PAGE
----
Sugaronline Friday Editorial - We’re All Going to Hell by Meghan Sapp
Published: 11/11/2011, 12:42:00 PM
The European Commission hasn't taken too keenly to the idea of Südzucker taking control of ED&F Man.
While the world watches in amazement as “Italy’s answer to Rasputin” exits stage left, there has been talk, especially on BBC Radio, that Italy may be run from Brussels, at least for the moment. Considering how little this sudden shift has stirred the Euro bond markets, one might think that there’s little going on here other than a pantomime.
Yet there really is something quite interesting going on in Brussels. They’ve decided to launch a…wait for it…in-depth probe into the possible purchase of 25% minus one share of ED&F Man by Südzucker for $255 million.
The deal originally announced with fanfare back in May that would see a desperately needed capital infusion into the world’s oldest sugar trader while offering the world’s largest sugar producer better access to other commodities and a global trading platform now must cool its heals until March 23 to see if the European Commission’s competition authorities will allow such a deal to move forward.
It seems that the two companies understood that there might be competition concerns about this deal, that though only paper is only a minor share actually becomes a controlling share thanks to also acquiring veto rights. As a result, they offered up some ‘concessions’ to the competition watchdog in order to let the deal go through, but those concessions don’t seem to have done the trick.
There’s still quite a laundry list of concerns left even after those concessions have been considered. Evidently the sugar markets of Greece and Italy, who over the course of several years of difficult reform have lost much of their domestic sugar industries, would begin to look like a monopoly if Südzucker really were in control of Man. Then there’s the fact that Man controls a good chunk of Europe’s raw sugar imports, and owns minority and majority shares in raw sugar refining.
Let’s not even get started on the molasses issue. Man is, after all, the world’s largest marketer of molasses.
This minor hiccup in the giddy-up of Südzucker’s international expansion plans poses some interesting possible outcomes. The company was recently identified by Rabobank as one of the few who was likely to survive the next round of sugar reform post-quota relatively unscathed. As the largest sugar producer in the world—though not by as large of a gap as they used to be as Cosan continues to grow—and the fact that half of the company’s income is diversified away from sugar in fruit juices and ethanol makes it a pretty good contender for survival. The fact that the company already has extensive supply agreements with Mauritius was tipped as a key to continued future dominance in the European sugar market.
So it’s not such a wonder that the European Commission was just a wee bit worried about the Man takeover.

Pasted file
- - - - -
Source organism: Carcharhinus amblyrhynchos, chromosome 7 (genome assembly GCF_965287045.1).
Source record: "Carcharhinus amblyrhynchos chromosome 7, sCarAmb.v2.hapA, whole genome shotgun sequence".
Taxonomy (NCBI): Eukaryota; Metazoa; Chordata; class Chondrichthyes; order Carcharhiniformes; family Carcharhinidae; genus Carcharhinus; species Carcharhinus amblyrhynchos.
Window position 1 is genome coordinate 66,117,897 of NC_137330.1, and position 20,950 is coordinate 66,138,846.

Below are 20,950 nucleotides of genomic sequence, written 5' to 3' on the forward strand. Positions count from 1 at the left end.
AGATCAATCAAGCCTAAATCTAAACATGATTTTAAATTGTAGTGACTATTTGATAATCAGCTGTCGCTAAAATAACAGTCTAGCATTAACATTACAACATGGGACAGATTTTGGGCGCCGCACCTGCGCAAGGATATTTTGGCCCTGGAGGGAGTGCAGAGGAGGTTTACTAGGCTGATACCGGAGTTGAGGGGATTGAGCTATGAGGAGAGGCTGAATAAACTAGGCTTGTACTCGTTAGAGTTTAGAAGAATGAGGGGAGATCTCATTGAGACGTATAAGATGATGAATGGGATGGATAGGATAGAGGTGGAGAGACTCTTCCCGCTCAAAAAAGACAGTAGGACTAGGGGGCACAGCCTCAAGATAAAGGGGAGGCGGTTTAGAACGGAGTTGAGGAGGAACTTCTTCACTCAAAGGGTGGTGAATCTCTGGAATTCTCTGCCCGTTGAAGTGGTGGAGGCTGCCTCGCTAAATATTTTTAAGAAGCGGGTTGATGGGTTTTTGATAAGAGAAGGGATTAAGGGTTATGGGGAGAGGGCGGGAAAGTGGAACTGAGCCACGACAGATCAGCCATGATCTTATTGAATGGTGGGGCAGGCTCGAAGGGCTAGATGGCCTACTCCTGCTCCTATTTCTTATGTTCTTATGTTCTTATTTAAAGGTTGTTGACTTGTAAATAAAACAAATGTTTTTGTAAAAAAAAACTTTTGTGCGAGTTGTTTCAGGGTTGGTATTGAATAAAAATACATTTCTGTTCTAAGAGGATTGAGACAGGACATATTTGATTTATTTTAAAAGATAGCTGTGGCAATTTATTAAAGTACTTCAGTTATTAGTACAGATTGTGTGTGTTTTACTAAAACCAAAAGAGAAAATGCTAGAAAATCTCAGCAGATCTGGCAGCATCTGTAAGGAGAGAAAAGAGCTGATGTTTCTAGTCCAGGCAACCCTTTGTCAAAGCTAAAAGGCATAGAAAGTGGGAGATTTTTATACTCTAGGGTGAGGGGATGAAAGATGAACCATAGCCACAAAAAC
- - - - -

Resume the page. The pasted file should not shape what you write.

But it’s not just Man that Südzucker wants. They want more, and likely expect to get it. Just two weeks ago the company’s CEO said that they were looking for acquisitions outside the EU, acquisitions that don’t have a price limit. Now there’s an invitation for anyone looking to quickly clear out some borderline mills, but one would think that if the company were truly serious about said acquisitions, they would have done something by now.
After all, the company was rumoured to be looking around Brazil several years ago hunting for an acquisition fitting its nature and global stature but it was deemed that the facilities available for purchase didn’t exactly fit in with transparency requirements when it came down to how the books were done. Undoubtedly the company would also like to dabble in some African sugar production like AB Sugar has done, but having already taken Illovo, that only leaves Tongaat Hulett left in the category of the ‘easy’ kind of Africans, but Tongaat doesn’t seem interested in selling out to some new European colonial masters. That leaves a lot of sugar production with books in similar or worse shape than family-owned Brazilians mills.
So where oh where does that leave poor Südzucker, especially if the EC gives the ‘no can do’ come March 23? They could buy out their Mauritian suppliers, of course, which would significantly increase interest in attending corporate retreats but might not help solidify the country’s position. If it works quickly, it might be able to start a bidding war with the Thais for Maryborough over in Australia. If that becomes the case, it’s a good thing they’ve said that acquisitions would have no price limit.
And with that, we leave our dear readers with what is probably the most apt analysis of all. If Südzucker doesn’t get its way, we may well all be going to hell.
The English are the policemen.
But, in hell;
The English are the cooks.